Alex Edwards
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on : Friday, 1 Feb, 2013
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Clinton Out, Kerry In

Today’s passing of the baton represents more of a change in style than substance.

INNOCENTS ABROAD blog: ‘The Innocents Abroad, or The New Pilgrims’ Progress,’ is the title of Mark Twain’s famed travel book, written in 1867 following his voyage from America to the Middle East. Our ‘Innocents Abroad’ blog brings you commentary on the ever-evolving relationship between the United States and the Middle East.
US Secretary of State Hillary Clinton at her final press interview in the Benjamin Franklin room of the State Deptartment on January 31,  2013.

US Secretary of State Hillary Clinton at her final press interview in the Benjamin Franklin room of the State Deptartment on January 31, 2013.

It is unlikely that anything will really change in US foreign policy with the departure of Hillary Clinton and the arrival of Senator John Kerry as the new secretary of State today. It is impossible to deny that Kerry’s qualifications are impeccable: he is deeply familiar with the making of American foreign policy and diplomacy in general, having served on the Senate’s Foreign Relations Committee for almost thirty years, and as its chairman throughout President Obama’s first term. He has also reportedly acted as an envoy for Obama on various behind-the-scenes diplomatic missions. As a result, the new secretary sailed through the approval process in the Senate—in contrast with Chuck Hagel, the nominee for secretary of Defence, who faced several pointed questions about his views on Iran and Iraq on Thursday.

This also makes Senator Kerry the polar opposite of Obama’s first choice for the role: Susan Rice, the current US representative to the UN, who withdrew her candidacy in December after attacks from congressional Republicans. She told an interviewer from a US TV channel that “I didn’t want to see a confirmation process that was very prolonged, very politicized, very distracting and very disruptive.” If Obama wanted somebody who could avoid a similar fate, his wish was granted with Senator Kerry.

However, Kerry’s smooth elevation indicates the absence of any controversial opinions, and that most of his views are thoroughly within the Washington mainstream. Together with the fact that he was the Democratic candidate for the 2004 presidential election, he appears to be the quintessential patrician insider, despite his outspoken public opposition to the Vietnam War as a young man. Completing the picture is the fact that he is a child of the East Coast establishment, the son of a State Department diplomat with an Ivy-League education (law school at Yale). All told, he seems a man likely to resist any urges to rock the boat.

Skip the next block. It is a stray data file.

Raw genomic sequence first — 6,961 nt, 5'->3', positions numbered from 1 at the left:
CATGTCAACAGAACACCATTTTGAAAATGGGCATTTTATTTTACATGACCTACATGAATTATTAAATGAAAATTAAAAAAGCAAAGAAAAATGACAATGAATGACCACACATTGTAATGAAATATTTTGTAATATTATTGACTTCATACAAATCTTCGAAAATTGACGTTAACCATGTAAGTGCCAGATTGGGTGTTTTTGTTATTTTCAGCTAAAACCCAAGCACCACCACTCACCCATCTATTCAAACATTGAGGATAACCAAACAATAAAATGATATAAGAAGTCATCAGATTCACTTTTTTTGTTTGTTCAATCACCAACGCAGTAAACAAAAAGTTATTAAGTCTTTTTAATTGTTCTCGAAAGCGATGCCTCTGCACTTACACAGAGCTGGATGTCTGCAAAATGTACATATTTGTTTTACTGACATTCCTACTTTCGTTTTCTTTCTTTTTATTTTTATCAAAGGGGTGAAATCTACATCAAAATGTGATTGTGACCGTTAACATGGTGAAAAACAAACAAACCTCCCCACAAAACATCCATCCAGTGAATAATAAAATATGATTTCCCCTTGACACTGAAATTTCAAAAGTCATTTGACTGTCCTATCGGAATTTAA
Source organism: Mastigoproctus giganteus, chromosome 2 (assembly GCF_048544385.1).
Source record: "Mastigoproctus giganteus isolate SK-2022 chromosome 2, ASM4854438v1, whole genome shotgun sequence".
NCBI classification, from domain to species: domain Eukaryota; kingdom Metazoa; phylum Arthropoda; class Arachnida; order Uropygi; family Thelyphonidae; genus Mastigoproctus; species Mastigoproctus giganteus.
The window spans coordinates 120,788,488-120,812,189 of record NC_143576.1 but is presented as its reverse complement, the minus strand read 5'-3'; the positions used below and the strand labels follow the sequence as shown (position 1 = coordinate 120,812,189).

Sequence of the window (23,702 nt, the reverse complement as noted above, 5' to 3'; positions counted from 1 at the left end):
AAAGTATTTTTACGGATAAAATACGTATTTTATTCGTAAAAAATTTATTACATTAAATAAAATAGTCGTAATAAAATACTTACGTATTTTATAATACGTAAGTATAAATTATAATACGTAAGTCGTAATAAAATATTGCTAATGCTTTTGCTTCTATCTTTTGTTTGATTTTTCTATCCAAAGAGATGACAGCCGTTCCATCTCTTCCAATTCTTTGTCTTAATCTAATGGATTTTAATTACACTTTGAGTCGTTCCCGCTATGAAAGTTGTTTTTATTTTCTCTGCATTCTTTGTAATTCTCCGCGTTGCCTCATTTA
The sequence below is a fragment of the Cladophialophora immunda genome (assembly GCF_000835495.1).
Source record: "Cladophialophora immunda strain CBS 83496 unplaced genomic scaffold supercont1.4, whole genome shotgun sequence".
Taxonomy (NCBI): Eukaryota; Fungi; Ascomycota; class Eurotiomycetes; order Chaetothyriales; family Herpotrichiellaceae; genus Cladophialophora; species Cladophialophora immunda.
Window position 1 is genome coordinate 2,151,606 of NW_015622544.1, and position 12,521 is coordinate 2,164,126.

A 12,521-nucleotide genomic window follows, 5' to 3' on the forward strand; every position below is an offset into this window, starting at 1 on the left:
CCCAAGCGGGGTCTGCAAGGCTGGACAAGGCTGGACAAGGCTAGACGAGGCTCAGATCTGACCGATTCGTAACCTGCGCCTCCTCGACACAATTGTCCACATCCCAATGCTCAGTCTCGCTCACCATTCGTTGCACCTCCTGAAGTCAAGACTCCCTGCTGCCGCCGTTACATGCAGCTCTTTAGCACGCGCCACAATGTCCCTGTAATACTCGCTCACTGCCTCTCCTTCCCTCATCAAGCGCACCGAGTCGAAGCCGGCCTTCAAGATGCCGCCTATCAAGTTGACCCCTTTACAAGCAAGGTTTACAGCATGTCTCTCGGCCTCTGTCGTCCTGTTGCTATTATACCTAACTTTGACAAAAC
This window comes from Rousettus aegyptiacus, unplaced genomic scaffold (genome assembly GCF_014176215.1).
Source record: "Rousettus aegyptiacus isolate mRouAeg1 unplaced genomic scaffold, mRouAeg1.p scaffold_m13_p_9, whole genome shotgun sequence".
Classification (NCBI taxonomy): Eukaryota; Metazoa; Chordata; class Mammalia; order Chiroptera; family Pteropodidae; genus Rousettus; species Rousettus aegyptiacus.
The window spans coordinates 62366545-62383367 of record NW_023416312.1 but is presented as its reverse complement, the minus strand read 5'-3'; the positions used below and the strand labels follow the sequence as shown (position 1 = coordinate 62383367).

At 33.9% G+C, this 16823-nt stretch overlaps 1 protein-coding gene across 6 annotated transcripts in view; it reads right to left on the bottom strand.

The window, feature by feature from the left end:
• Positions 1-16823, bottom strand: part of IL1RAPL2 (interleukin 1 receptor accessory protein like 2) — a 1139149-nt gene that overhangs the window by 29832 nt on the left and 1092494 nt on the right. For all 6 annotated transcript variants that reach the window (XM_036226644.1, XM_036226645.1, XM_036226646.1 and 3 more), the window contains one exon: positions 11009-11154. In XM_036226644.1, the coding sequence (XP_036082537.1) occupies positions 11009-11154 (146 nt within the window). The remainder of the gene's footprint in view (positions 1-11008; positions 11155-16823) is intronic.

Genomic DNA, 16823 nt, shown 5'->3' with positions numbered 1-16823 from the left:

In terms of his personal approach to the job, Kerry, lacking Hillary Clinton’s charisma, will probably adopt a lower public profile than his predecessor. This fact will make it harder for him to make any major changes if he does feel the urge, and taken together with the domination of foreign policy by the White House it appears that American policy abroad will probably travel in much the same direction as before, barring any changes in presidential opinion.

As for Hillary, it remains to be seen what her first weeks and months as a private citizen will reveal about her plans for the future. She is famously focused and driven, with a combative streak that was most recently revealed in the congressional hearing into last year’s attack on the US consulate in Benghazi.

As an unbroken stint in the public eye as first lady, senator for New York, presidential candidate and secretary of State ends, she may find life as a campaigner for women’s rights (a role she has dropped hints that she is interested in) may not be as fulfilling as she had hoped. Most observers agree that she is at least likely to mull over the option to run for president again in four years, despite her earlier denials and her recent health problems.

Alex Edwards

Alex Edwards

Alex Edwards is a desk editor at The Majalla and Asharq Al-Awsat's English editions. He trained as a journalist before receiving his PhD from the London School of Economics, where he researched American foreign policy in the Gulf.

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